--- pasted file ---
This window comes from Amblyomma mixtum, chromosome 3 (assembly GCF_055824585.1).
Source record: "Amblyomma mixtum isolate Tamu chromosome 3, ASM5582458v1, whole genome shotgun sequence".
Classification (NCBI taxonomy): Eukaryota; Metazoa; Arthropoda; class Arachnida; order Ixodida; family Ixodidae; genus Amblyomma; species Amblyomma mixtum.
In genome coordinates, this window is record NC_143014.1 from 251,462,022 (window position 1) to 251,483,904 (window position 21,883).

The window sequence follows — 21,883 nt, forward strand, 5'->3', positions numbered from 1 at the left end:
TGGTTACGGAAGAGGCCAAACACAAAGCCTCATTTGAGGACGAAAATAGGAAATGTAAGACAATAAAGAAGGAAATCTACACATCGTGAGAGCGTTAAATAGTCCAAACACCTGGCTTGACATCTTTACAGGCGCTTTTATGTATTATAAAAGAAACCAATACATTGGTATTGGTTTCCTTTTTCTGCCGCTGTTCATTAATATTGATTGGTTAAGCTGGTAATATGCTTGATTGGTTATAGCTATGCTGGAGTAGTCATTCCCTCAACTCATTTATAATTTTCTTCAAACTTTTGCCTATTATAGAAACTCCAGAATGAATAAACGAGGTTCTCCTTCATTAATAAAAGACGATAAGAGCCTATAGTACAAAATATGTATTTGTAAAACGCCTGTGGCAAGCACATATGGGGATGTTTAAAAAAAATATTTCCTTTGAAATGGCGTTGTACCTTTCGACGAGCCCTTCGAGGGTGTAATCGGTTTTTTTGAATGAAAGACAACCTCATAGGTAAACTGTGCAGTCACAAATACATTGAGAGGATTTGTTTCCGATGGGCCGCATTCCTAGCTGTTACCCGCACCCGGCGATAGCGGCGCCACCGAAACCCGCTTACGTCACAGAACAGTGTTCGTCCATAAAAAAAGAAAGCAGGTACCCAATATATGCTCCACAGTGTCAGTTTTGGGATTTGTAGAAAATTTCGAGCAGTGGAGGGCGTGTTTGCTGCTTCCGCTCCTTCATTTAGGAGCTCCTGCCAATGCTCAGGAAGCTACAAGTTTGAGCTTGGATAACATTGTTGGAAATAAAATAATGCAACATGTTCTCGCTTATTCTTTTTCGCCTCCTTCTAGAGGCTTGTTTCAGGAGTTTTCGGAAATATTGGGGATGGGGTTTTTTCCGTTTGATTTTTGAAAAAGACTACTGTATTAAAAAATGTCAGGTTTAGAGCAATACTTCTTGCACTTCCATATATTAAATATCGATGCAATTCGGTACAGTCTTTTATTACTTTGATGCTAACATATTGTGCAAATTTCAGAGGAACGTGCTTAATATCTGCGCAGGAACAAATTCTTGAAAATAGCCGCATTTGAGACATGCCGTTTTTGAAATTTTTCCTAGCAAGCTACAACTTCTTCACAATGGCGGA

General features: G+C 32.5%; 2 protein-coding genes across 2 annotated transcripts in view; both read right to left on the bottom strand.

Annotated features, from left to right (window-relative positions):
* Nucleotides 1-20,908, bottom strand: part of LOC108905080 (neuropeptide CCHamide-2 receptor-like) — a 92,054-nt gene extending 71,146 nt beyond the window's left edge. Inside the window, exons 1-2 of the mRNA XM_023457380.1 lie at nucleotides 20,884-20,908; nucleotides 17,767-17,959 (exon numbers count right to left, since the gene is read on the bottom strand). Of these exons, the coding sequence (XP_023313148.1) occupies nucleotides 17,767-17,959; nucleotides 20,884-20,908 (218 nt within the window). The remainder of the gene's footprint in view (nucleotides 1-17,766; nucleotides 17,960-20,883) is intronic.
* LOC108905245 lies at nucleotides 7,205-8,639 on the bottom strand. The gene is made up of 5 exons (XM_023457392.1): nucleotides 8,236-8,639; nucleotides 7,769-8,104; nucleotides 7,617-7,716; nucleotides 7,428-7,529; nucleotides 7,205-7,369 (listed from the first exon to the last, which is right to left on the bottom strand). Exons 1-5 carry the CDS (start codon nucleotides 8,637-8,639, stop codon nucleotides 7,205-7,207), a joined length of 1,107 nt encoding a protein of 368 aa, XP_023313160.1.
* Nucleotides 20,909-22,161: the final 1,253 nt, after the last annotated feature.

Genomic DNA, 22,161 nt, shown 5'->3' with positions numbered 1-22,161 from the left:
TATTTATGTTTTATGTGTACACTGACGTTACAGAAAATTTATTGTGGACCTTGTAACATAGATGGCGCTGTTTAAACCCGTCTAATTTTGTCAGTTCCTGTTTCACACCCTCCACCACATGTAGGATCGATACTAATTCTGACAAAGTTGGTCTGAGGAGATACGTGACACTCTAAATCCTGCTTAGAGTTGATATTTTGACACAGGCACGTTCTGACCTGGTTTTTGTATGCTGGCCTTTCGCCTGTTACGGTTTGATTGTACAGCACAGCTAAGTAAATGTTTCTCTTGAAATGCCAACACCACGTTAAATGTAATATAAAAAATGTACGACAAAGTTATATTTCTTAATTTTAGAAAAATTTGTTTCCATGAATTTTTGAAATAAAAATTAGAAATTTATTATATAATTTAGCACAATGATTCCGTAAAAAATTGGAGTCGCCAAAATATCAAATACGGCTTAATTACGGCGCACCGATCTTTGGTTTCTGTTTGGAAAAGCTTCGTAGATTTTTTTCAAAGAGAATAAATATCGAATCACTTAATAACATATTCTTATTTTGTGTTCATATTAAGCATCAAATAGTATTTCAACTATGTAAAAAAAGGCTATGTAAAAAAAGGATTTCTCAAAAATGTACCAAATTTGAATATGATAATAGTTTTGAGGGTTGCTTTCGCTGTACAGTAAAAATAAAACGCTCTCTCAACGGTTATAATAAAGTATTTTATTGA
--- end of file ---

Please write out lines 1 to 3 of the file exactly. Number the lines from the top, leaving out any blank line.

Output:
This window comes from Amblyomma mixtum, chromosome 3 (assembly GCF_055824585.1).
Source record: "Amblyomma mixtum isolate Tamu chromosome 3, ASM5582458v1, whole genome shotgun sequence".
Classification (NCBI taxonomy): Eukaryota; Metazoa; Arthropoda; class Arachnida; order Ixodida; family Ixodidae; genus Amblyomma; species Amblyomma mixtum.